Do any BC readers have any suggestions?  If so, please leave comments to further discussion.


— End

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I'm an accessibility advocate working on issues involving technology and people with print impairment. I'm a stoner, crackpot, hacker and all around decent fellow. I blog at this site and occasionally contribute to Skepchick. I'm a skeptic, atheist, humanist and all around left wing sort. You can follow this blog in your favorite RSS reader, and you can also view my Twitter profile (@gonz_blinko) and follow me there.

4 thoughts on “Eating an Elephant: Lost in the Supermarket”

  1. When I lived in Miami, we shopped at Publix Direct. This was an online shopping service that provided the same prices as the actual Publix Store and they charged $7.99 delivery fee. Publix said they canceled the venture because there wasn’t enough demand. As far as impulse buying, it actualy gave you the ability to look for what you wanted or to browse by categories. There was a link for Specials and on-sale items. I spent about 10 minutes or less browsing this list and trying to see if anything matched the items on my current shopping list. Also, if you put in for example apple juice, it would show you the items that matched that including any specials and there was a link to jump in to the juice category, etc. These kind of services have worked in the western states but I guess us dumb Floridians aren’t ready for online shopping. I loved the service. One nice thing was that I could load my previously saved shopping list and add/remove items which is where I started building my list. I’d be done shopping for a month in just under 45 minutes and delivery was scheduled usually 2 days later.
    Patrick in Tampa

  2. Hi Chris. Speaking from the other side, since I’m now working in a supermarket.

    1. Be a nuisance. You’re a customer.
    2. Working there I guess I have just as much trouble finding stuff as you, even if I am sighted.
    3. Try the method my better half uses when shopping. Wonder down each isle. Home in on ‘sauces’. Look for your thousand islands. Then scan either side for offers which are acceptable. It’s a tree model, any old isle, an area in which I have interest, zoom down, look for alternates, select or reject. How to automate? I don’t think RFID can do any better your sighted guide? Unless you help by selecting one level at a time? Aisle the next. Select top level, reads out sauces, cereals, kitchen goods etc. Once you’ve picked, it automatically goes down a level and lists again by smaller groups (perhaps maker? Kellogs, etc). Then you ask for offer alternates. Working with RFID I guess you could get somewhere. The other bit of action would be, I want Kellogs cornflakes. It says aisle 3. What? It says… I don’t know. You want an alternate to satnav for that way of shopping, the person in a hurry approach? Whole new ball game.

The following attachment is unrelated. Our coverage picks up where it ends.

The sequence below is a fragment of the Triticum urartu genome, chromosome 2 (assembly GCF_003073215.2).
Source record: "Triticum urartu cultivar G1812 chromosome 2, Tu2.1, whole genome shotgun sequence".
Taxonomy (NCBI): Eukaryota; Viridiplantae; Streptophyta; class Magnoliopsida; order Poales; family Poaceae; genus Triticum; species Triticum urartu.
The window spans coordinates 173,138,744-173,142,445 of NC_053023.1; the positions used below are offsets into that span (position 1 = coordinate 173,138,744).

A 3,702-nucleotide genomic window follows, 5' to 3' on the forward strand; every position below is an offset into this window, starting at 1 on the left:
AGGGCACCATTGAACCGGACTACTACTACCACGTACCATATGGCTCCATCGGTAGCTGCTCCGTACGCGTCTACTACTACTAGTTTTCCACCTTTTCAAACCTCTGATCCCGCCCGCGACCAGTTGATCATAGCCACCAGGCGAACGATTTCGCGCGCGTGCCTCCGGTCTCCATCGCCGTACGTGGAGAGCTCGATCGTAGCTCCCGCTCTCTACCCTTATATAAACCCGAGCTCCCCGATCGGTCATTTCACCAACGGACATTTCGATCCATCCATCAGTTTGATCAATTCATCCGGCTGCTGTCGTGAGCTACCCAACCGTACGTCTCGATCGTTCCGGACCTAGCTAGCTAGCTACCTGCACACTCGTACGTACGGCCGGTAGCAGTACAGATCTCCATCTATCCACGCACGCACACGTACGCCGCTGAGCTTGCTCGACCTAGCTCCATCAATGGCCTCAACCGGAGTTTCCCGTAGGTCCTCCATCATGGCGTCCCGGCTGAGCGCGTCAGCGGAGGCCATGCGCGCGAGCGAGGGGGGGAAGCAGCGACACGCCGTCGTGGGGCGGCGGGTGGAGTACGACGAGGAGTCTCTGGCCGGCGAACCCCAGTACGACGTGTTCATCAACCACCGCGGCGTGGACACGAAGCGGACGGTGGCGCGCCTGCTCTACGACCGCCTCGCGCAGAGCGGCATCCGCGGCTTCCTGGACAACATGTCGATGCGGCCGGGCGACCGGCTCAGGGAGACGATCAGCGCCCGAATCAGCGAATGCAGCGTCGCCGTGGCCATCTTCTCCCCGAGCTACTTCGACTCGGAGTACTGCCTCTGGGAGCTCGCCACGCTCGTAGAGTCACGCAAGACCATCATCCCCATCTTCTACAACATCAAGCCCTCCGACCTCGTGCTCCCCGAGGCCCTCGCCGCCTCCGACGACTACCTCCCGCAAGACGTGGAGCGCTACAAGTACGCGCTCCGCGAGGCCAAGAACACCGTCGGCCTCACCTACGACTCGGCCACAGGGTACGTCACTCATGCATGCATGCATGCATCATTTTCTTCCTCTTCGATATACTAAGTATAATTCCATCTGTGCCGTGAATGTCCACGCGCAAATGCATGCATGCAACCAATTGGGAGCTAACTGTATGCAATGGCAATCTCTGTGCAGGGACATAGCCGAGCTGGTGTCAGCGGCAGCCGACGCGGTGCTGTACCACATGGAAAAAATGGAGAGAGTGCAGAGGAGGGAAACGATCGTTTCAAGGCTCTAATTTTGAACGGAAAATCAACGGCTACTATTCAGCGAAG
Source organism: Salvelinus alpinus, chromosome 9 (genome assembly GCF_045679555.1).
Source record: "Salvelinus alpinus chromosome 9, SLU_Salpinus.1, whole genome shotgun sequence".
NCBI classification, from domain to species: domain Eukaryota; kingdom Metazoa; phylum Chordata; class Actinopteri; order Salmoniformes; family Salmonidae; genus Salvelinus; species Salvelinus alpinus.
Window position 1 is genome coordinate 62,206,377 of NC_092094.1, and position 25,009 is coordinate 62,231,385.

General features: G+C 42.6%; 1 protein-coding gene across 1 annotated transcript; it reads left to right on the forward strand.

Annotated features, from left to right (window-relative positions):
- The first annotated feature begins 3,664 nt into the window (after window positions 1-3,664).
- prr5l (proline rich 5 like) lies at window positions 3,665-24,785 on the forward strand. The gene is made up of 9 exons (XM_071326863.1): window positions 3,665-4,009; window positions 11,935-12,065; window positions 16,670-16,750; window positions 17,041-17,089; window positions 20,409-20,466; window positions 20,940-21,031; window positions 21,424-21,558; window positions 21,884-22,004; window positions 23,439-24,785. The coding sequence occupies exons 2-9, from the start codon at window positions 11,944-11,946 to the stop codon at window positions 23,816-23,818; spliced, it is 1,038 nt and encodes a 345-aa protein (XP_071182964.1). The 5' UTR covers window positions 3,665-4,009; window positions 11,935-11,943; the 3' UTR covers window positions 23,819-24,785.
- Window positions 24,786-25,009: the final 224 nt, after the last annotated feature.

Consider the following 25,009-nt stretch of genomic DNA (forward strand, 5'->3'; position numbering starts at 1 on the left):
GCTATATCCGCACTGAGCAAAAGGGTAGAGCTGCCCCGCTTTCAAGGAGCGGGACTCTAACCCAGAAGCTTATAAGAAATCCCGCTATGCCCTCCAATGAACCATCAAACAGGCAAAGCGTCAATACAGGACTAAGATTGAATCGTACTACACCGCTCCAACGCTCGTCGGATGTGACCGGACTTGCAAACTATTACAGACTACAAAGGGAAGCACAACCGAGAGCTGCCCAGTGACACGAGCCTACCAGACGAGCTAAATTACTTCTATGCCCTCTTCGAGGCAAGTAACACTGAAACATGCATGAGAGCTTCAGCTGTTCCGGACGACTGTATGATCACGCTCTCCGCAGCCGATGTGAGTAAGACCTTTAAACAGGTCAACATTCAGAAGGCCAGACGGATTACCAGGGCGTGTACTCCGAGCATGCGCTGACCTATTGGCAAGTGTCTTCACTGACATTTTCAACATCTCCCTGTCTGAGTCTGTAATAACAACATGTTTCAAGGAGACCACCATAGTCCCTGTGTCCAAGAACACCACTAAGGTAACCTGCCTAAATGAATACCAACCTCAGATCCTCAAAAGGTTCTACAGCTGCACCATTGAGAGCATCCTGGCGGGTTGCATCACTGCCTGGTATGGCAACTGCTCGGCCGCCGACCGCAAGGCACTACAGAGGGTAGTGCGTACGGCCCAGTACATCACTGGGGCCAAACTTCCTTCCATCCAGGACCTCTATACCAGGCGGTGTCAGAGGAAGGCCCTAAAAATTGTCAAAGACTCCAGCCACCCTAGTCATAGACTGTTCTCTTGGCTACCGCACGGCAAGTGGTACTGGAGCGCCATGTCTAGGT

4. Just cause you’ve been married a while, don’t expect your partner to be perfect and know you want to select which fast food joint. When you’re perfect, you can ask if she is! Hows that for a deal.

    regards Dave P.

  3. I’m going to put the question of how to get the information to one side and focus on the question of how to filter the information. Filtering the information is something that is often overlooked when it comes to accessibility, and it’s therefore the more interesting question from my viewpoint as a researcher, well, that’s what my job description says I am any way.

    As most people will no doubt know people filter information by using the process of attention. What most people might not know is that attention comes in two flavours: endogenous attention, which is where we select objects to pay attention to, and exogenous, which is where we automatically pay attention to objects in the environment. In the case of visual attention these objects can be any size or shape as research has shown that visual attention works in a similar way to a zoom lens as we can alter the size of the area that we’re paying attention to in order to focus on groups of objects, a single whole object, or just a particular feature of an object. There are also differing views on whether we select to pay attention to the perceptual properties of objects, such as size, shape, colour, etc., or to what the object is, such as a dog, cat, or bird, and these two views are known as early and late theories of attention due to the differences in the amount of processing that we do on the information before we select to pay attention to something. All these factors are important when it comes to simulating attention.